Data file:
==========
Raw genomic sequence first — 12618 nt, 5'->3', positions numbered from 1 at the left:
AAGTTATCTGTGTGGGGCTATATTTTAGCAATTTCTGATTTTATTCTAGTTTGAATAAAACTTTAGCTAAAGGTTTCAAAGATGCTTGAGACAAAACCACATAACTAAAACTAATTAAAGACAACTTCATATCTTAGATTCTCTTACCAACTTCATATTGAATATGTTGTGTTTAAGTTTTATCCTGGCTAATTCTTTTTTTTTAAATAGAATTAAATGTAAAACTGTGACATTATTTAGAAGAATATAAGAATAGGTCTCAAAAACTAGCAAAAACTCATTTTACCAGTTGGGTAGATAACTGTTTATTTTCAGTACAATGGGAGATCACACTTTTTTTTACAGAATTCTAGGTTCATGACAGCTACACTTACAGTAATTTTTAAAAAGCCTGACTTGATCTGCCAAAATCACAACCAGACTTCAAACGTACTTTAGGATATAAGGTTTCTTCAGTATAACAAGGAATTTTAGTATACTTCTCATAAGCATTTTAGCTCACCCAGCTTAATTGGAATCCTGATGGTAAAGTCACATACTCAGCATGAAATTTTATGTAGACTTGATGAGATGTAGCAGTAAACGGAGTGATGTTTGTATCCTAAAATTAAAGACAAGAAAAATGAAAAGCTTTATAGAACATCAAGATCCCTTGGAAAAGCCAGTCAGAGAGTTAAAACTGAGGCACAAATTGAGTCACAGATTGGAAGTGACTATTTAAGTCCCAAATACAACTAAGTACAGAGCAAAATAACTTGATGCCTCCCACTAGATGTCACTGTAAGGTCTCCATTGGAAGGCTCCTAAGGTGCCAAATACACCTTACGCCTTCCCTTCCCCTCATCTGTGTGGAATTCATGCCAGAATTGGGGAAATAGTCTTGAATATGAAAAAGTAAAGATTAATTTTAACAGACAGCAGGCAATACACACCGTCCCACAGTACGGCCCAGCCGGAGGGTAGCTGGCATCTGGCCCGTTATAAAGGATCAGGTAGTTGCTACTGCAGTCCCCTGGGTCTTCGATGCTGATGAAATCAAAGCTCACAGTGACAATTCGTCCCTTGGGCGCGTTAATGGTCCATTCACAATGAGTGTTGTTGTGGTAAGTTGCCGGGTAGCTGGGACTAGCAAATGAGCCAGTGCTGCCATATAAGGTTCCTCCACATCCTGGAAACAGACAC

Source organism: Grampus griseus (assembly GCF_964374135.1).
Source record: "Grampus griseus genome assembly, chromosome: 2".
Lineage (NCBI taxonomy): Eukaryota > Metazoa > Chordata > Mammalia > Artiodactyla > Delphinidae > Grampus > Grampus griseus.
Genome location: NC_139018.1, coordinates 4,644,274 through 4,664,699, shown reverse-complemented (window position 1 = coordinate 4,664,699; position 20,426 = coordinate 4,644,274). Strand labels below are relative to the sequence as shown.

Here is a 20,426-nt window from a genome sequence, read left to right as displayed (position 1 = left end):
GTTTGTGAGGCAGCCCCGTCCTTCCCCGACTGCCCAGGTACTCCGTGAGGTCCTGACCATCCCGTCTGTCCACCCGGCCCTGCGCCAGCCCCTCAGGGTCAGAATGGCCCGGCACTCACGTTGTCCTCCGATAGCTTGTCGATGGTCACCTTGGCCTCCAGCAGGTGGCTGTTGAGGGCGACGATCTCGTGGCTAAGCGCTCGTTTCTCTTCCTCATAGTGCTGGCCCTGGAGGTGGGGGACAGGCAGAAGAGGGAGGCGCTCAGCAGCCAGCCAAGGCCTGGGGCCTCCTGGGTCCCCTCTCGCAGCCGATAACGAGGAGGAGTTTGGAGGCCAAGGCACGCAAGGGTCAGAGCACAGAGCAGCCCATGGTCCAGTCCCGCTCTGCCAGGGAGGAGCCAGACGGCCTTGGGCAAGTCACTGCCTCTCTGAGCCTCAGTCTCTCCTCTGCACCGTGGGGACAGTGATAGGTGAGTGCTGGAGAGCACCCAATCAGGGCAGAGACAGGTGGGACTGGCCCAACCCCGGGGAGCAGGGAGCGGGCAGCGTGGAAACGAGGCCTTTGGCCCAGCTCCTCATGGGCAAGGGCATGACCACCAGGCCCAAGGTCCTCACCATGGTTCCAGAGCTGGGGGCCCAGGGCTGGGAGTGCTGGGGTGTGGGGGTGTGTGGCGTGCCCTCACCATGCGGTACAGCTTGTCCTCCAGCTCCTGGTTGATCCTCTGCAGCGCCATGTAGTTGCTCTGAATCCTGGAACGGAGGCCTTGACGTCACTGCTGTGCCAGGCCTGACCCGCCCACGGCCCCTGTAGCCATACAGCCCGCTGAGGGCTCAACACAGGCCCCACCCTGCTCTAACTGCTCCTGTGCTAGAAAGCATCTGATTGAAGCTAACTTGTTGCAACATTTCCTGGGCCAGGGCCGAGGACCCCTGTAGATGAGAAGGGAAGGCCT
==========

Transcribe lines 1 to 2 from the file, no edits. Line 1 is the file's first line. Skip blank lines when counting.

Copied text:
Raw genomic sequence first — 12618 nt, 5'->3', positions numbered from 1 at the left:
AAGTTATCTGTGTGGGGCTATATTTTAGCAATTTCTGATTTTATTCTAGTTTGAATAAAACTTTAGCTAAAGGTTTCAAAGATGCTTGAGACAAAACCACATAACTAAAACTAATTAAAGACAACTTCATATCTTAGATTCTCTTACCAACTTCATATTGAATATGTTGTGTTTAAGTTTTATCCTGGCTAATTCTTTTTTTTTAAATAGAATTAAATGTAAAACTGTGACATTATTTAGAAGAATATAAGAATAGGTCTCAAAAACTAGCAAAAACTCATTTTACCAGTTGGGTAGATAACTGTTTATTTTCAGTACAATGGGAGATCACACTTTTTTTTACAGAATTCTAGGTTCATGACAGCTACACTTACAGTAATTTTTAAAAAGCCTGACTTGATCTGCCAAAATCACAACCAGACTTCAAACGTACTTTAGGATATAAGGTTTCTTCAGTATAACAAGGAATTTTAGTATACTTCTCATAAGCATTTTAGCTCACCCAGCTTAATTGGAATCCTGATGGTAAAGTCACATACTCAGCATGAAATTTTATGTAGACTTGATGAGATGTAGCAGTAAACGGAGTGATGTTTGTATCCTAAAATTAAAGACAAGAAAAATGAAAAGCTTTATAGAACATCAAGATCCCTTGGAAAAGCCAGTCAGAGAGTTAAAACTGAGGCACAAATTGAGTCACAGATTGGAAGTGACTATTTAAGTCCCAAATACAACTAAGTACAGAGCAAAATAACTTGATGCCTCCCACTAGATGTCACTGTAAGGTCTCCATTGGAAGGCTCCTAAGGTGCCAAATACACCTTACGCCTTCCCTTCCCCTCATCTGTGTGGAATTCATGCCAGAATTGGGGAAATAGTCTTGAATATGAAAAAGTAAAGATTAATTTTAACAGACAGCAGGCAATACACACCGTCCCACAGTACGGCCCAGCCGGAGGGTAGCTGGCATCTGGCCCGTTATAAAGGATCAGGTAGTTGCTACTGCAGTCCCCTGGGTCTTCGATGCTGATGAAATCAAAGCTCACAGTGACAATTCGTCCCTTGGGCGCGTTAATGGTCCATTCACAATGAGTGTTGTTGTGGTAAGTTGCCGGGTAGCTGGGACTAGCAAATGAGCCAGTGCTGCCATATAAGGTTCCTCCACATCCTGGAAACAGACAC